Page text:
With the advent of the development of lower Tertiary formations in the deepwater Gulf of Mexico, a gap in proppant technology was identified at the beginning of the decade. No existing conventional proppant could provide the required conductivity at the anticipated 15,000 psi (and higher) prevailing closure stress. To meet these challenges a new proppant was developed, with the goal of achieving twice the baseline conductivity of any conventional proppant at 20,000 psi.
Improvements in the manufacturing process lead to the required superior performance needed in extreme depth and stress environments. The shape of the new Ultra-High Stress Proppant (UHSP) is highly round and spherical with a mono-sized sieve distribution. At higher stresses, this means the UHSP will provide higher proppant pack porosity and ultimately more space to flow. In addition, the surface of the proppant is very smooth, leading to lower Beta, as well as reduced erosion potential. An extremely low internal pellet porosity evenly distributed in fine pores results in much stronger grains, with crush value of less than 2% at 20,000 psi for 20/40 mesh equivalent product. Additionally, the new proppant technology provides further advantages with increased durability and longevity, as well as significantly reduced erosion on downhole tools and equipment.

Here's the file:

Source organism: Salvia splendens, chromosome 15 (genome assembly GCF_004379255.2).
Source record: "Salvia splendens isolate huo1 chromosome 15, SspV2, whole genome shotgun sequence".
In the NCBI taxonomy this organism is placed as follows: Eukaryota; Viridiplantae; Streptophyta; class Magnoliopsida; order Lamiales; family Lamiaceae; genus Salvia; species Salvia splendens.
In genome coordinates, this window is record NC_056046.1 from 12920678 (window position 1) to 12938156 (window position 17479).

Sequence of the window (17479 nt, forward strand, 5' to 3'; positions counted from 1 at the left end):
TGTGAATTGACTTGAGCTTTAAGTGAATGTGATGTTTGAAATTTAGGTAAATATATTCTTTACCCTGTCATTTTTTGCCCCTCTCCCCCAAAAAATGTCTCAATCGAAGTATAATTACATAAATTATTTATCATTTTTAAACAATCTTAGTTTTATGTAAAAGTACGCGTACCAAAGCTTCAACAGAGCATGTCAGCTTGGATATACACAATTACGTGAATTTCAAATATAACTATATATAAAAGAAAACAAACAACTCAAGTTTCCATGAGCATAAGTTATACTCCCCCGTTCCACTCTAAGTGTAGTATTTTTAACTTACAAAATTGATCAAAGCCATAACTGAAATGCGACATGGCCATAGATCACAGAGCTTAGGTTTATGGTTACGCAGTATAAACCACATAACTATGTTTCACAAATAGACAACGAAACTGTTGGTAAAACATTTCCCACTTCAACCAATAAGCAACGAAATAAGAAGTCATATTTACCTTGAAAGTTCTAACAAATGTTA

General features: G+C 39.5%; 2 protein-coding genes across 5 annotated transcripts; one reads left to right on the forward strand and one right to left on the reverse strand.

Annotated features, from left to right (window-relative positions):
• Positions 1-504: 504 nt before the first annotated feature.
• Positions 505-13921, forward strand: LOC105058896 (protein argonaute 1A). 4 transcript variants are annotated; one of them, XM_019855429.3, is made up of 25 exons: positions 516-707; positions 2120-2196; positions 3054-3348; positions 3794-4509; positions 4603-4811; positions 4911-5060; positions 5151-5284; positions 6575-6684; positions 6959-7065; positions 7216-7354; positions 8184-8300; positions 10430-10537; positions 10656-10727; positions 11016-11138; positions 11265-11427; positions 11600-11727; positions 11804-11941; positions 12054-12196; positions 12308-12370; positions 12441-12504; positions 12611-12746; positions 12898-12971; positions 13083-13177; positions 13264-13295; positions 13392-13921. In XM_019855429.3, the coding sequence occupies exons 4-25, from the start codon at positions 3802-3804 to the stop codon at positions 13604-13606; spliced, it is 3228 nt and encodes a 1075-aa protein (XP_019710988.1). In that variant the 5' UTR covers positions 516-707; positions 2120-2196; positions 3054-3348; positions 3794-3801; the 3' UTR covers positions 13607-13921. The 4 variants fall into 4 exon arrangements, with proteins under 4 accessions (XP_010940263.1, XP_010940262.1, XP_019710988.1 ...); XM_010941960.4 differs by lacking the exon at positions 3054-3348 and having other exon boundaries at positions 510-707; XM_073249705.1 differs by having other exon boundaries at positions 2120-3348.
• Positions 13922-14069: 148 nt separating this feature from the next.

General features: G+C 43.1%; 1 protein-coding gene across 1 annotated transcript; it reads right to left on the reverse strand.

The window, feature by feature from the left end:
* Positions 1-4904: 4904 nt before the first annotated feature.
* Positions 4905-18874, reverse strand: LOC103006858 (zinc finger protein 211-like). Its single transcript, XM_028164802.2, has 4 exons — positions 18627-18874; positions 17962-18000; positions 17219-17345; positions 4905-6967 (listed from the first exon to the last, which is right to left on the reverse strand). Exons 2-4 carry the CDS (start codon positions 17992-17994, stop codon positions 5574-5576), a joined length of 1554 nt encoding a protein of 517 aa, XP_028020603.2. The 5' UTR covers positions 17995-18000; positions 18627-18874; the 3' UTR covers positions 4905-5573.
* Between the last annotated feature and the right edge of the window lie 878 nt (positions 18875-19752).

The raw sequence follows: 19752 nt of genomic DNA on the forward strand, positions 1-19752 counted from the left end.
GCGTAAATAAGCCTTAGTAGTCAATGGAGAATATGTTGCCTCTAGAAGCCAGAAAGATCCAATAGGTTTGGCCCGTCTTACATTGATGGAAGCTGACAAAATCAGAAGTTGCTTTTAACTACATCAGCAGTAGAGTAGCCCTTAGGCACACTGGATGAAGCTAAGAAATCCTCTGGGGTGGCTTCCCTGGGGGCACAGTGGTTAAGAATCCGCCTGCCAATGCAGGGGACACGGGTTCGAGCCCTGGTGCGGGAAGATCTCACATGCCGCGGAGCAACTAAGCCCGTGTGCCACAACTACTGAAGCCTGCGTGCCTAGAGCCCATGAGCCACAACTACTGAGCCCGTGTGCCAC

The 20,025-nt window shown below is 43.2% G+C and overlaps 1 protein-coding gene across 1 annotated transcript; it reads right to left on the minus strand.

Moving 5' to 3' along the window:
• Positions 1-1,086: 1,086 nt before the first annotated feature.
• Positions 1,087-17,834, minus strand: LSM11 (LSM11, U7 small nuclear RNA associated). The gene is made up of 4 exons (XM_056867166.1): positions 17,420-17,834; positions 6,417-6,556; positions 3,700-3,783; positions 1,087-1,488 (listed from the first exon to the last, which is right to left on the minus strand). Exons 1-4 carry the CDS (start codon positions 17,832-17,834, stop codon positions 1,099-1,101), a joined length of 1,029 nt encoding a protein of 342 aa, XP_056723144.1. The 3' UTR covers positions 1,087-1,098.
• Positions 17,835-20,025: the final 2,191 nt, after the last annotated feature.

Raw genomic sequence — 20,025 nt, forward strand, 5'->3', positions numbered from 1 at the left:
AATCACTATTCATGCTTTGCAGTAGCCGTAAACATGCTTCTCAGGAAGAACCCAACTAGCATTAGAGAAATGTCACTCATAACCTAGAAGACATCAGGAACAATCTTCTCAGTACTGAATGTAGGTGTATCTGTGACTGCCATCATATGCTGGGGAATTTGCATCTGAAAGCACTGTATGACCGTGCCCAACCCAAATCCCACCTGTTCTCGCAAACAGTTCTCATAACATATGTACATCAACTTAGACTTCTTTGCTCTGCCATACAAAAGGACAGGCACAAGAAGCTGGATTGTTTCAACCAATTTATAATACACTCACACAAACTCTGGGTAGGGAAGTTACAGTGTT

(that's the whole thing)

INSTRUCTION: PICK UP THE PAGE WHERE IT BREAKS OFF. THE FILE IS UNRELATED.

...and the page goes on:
Further to the ultra-high stress applications the new manufacturing technique was applied to ores typically used to manufacture low density ceramics. The result is a proppant with equal or better conductivity than standard intermediate and high density ceramics leading to larger frac volume and better carrying capacity. This new low density ceramic can effectively replace the use of conventional ceramics from low to medium and high stress applications and in many cases reduce the costs associated with pumping these higher density proppants.
This paper will briefly review the manufacturing process and resulting step change advancements achieved by this new proppant, stressing on the technology adoption in the Gulf of Mexico illustrated with multiple case histories. This paper should be beneficial to all engineers and technologists currently working in fracturing applications from low to ultra-high stress, or other harsh conditions such as steam-flooding and geothermal applications.